I don’t recall SPARC systems having separate sockets for discrete FPUs; in particular, the Weitek SPARC POWER µP was a replacement SPARC CPU which derived much of its speed benefit from doubling its internal clock.
On the x86 FPU side of things, quite a few different companies produced FPUs: Intel of course, AMD, IIT, Cyrix, Chips & Technologies... Many of them were marketed as being faster than Intel’s 80287 and 80387 designs; Cyrix’s FPUs even had that in their name — FastMath 83D87! BYTE volume 15, issue 12 (November 1990) has a detailed FPU comparison, with benchmarks and explanations of the differences between the FPUs. Most FPUs used the same interface as the Intel FPUs, with a direct CPU-FPU connection and special opcodes; the Weitek FPUs were the only exception, using a memory-mapped interface. The IIT and Cyrix FPUs were supposedly faster as-is, but they both added some features beyond speed: IIT FPUs had more registers, Cyrix FPUs used more accurate transcendental calculations. Weitek FPUs used a completely different programming model, so they required specific support from applications, and lacked support for 80-bit extended-precision values; they also required specific motherboard support (and it was possible to build systems with both a 387 and a 3167, or a 486 and a 4167).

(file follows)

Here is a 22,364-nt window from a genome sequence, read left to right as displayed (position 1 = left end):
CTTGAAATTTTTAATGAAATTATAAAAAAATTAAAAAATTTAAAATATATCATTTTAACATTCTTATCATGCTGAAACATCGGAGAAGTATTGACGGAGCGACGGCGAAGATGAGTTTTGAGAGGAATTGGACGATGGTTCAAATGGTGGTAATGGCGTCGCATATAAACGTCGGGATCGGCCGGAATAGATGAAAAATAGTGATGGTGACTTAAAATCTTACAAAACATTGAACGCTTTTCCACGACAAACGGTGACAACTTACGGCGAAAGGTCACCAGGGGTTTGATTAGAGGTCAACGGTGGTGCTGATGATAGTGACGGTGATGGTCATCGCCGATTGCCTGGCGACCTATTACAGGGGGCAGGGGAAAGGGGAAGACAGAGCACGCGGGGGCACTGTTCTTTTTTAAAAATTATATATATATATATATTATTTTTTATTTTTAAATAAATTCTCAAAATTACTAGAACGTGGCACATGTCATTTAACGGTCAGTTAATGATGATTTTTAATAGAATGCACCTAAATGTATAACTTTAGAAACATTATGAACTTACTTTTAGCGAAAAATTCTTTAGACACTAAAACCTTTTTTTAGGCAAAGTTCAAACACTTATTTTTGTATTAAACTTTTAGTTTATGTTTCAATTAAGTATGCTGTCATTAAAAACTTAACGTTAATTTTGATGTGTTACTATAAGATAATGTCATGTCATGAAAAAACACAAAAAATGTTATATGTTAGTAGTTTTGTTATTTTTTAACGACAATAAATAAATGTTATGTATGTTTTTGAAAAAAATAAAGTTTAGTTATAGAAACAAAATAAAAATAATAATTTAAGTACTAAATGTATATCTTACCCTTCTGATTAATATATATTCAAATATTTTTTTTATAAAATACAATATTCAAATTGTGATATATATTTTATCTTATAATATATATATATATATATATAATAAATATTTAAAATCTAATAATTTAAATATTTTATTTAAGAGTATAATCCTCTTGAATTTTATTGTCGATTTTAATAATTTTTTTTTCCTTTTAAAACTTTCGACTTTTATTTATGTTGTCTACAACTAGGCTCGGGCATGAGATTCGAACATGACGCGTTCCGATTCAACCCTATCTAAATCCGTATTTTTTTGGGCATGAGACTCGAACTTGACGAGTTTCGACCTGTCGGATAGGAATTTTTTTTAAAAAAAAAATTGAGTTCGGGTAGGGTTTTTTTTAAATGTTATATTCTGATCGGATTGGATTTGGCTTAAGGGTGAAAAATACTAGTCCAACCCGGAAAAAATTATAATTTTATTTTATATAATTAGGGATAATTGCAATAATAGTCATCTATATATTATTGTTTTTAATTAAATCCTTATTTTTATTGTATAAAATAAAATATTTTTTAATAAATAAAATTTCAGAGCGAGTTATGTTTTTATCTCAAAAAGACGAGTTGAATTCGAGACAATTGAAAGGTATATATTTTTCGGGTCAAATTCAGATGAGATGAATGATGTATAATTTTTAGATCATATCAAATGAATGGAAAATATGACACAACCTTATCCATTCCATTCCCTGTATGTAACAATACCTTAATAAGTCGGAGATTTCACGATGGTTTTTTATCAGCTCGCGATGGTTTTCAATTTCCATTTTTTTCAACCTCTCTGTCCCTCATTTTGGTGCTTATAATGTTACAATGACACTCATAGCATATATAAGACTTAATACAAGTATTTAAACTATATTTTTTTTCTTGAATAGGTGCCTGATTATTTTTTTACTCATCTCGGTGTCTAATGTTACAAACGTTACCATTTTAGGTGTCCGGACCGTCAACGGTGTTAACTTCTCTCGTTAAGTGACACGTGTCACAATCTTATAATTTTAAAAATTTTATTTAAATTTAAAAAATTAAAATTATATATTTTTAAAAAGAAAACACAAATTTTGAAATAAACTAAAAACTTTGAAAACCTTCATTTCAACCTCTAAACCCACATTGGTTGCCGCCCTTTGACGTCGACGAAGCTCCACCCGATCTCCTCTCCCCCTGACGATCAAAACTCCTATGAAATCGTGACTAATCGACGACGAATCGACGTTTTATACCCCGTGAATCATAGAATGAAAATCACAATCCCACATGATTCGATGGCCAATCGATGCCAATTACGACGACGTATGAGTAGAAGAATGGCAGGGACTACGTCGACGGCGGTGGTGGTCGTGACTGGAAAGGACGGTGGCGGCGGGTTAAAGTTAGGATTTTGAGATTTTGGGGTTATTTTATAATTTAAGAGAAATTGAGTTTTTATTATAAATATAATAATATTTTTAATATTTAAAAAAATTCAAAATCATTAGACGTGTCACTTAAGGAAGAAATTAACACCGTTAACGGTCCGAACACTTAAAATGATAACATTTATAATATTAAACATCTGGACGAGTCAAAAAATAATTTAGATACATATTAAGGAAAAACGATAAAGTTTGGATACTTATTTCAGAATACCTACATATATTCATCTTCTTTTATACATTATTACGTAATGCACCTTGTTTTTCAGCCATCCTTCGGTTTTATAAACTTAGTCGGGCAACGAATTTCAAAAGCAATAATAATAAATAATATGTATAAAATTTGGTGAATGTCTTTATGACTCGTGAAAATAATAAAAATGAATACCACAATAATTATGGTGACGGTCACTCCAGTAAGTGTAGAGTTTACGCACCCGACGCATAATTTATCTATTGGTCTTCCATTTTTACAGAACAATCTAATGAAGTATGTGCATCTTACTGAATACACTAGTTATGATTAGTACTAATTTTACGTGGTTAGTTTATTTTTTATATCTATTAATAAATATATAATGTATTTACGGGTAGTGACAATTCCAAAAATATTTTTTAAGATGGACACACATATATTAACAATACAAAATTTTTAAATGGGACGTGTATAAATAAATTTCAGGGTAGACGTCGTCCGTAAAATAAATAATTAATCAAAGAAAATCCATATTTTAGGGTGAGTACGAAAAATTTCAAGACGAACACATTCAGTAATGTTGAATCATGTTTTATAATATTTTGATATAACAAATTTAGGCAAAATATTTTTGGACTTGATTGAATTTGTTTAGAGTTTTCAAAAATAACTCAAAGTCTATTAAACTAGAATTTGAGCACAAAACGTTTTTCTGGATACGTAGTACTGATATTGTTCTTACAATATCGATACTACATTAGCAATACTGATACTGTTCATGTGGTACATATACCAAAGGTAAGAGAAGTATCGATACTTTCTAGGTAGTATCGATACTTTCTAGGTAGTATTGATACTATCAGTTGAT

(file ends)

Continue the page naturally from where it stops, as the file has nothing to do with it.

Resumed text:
As far as benchmarks go, the results from the BYTE issue above match what other benchmarks found: the fastest 286-class FPU was the IIT 2C87 (but the benchmark doesn’t cover Weitek’s 1067), and the fastest 386-class FPU was the Weitek 3167, followed by the Cyrix 83D87. Weitek’s 4167 was faster than the 486’s built-in FPU in some operations but not all.
BYTE volume 13 issue 3 (March 1988) contains a number of articles on x86-compatible FPUs, including the Weitek 1167, and explains how to program them.